As for the Cinnabon ad, there were plenty of people who argued that the famously funny Fisher would have enjoyed the tribute, and that the furor was just an echo chamber created by right-on, killjoy social justice warriors. (An SJW, as defined by Urban Dictionary, is “a pejorative term for an individual who repeatedly and vehemently engages in arguments…often in a shallow or not well-thought-out way, for the purpose of raising their own personal reputation. An SJW does not necessarily strongly believe all that they say, or even care about the groups they are fighting on behalf of…. They are very sure to adopt stances that are “correct” in their social circle.”)
The official media need contentious stuff to talk about, too, and so there can be news value in manufacturing a row from a few grumpy tweets. As Ritson puts it: “It has become the fashion when any major company makes a goof that…the brand in question is ‘plunged’ into catastrophe, the crisis management clichés are quickly trotted out and every manner of brand expert duly informs a rabid media of the untold damage that this crisis will immediately have on brand equity, reputation and the bottom line.”
Other factors in the surprising ineffectiveness of brand fails might include our famous admiration for authenticity: What can be more authentically human than to cock up, after all? Not to mention our innate consumer inertia: “OK, so the ad was lame,” some might think. “But I always drink Pepsi, I just do.”
Perhaps, too, many consumers actually think most ads from big corporates are kind of lame anyway, and this one was just a bit more obviously so. And some may just not remember to make the association between their disapproval of the ad and their choice of drink at the till, either because of messaging fatigue or because their shopping choices are made almost unconsciously.
And all the while, the brand is getting airtime, exposure, publicity. The hypnotic, drip-drip, broadcasting effect can end up placing a product further at the forefront of people’s minds so that they’re more likely to recall the name, long after they’ve forgotten why they were cross with it.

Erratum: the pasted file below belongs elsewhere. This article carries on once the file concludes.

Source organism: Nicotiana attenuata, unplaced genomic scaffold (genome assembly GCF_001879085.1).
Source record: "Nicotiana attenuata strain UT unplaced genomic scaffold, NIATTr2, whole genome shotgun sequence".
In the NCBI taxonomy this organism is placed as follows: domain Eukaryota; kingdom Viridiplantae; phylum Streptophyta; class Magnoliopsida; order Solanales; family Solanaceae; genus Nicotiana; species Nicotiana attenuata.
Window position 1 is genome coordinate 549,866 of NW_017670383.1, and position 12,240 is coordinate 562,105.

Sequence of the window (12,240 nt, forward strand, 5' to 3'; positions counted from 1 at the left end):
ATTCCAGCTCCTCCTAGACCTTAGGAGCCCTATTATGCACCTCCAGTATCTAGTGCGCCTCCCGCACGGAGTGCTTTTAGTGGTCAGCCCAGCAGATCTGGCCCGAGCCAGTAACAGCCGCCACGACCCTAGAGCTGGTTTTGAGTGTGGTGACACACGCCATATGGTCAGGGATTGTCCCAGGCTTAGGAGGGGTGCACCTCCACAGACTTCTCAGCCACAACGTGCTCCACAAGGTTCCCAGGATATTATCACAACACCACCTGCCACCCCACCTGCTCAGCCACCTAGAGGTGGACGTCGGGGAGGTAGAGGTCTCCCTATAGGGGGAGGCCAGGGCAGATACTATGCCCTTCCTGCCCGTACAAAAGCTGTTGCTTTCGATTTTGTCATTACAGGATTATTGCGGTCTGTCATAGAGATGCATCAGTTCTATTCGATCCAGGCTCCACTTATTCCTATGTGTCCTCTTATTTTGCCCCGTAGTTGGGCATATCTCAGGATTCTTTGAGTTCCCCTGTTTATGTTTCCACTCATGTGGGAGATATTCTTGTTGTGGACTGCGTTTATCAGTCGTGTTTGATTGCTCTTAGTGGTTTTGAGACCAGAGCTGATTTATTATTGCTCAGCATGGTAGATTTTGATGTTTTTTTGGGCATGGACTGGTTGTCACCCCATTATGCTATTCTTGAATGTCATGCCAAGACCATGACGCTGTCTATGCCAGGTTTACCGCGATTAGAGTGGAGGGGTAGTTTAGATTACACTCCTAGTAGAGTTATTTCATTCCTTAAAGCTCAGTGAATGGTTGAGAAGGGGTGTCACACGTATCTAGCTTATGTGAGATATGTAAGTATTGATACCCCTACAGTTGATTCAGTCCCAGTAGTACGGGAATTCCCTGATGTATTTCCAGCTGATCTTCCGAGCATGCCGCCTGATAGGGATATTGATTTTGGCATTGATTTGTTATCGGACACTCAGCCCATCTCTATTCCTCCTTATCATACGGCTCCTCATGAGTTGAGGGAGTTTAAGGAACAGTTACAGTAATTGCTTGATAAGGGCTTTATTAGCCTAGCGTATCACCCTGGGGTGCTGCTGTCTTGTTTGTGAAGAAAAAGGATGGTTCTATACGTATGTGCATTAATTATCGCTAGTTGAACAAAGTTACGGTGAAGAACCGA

Brand Fails That Are Really Fails: United Airlines and BP
Not all brand fails are the same, of course. United Airlines’ forcible eviction of a rightfully seated passenger had knocked $770 million off the company’s market valuation by the end of its first PR week from hell. And there is talk of a new voucher compensation scheme potentially costing the company millions more.
And as of July 2016, British Petroleum estimated, the 2010 Deepwater Horizon explosion and oil spill—which resulted in 11 deaths and triggered one of the world’s worst ever environmental disasters—would cost the company $61.6 billion. BP settled massive civil penalties and compensation claims, BP shares tanked, forecourt sales nose-dived, and BP endured a level of public disapproval that completely undermined years of earlier work to present itself as a corporate social responsibility (CSR) leader.
Similarly, the emissions scandal hit profits and shares at Volkswagen.
Perhaps the difference here is that in these cases the brand signally failed to do what it’s supposed to do—make cars honestly, fly people home who have plane tickets, run an oil rig safely, and not try to pass the buck when things go wrong, etc.—rather than just messed up its marketing.
No Such Thing as Bad Publicity? VW and The Donald
By January 2017, VW had ridden out the storm and taken the title of the world’s biggest car seller for the first time. It even retained its place (just) in the Reputation Institute’s Top 100 most reputable companies for 2017. The list also contains several other brands—among them Google, Adidas, Amazon, and, yes, PepsiCo—which have received their fair share of stringent CSR criticism in recent months and years. And a newly slimmed-down, chastened BP is back in profit now, and you wouldn’t bet against United’s turning things round eventually, too.
Perhaps, then, there really is only one thing worse than being talked about. “Attention,” “cut-through,” “standing out from the noise”—these elusive qualities are more in demand than ever, and outrage, mess-ups, and controversy are one, often very potent, way to achieve them.
They worked for The Donald, after all.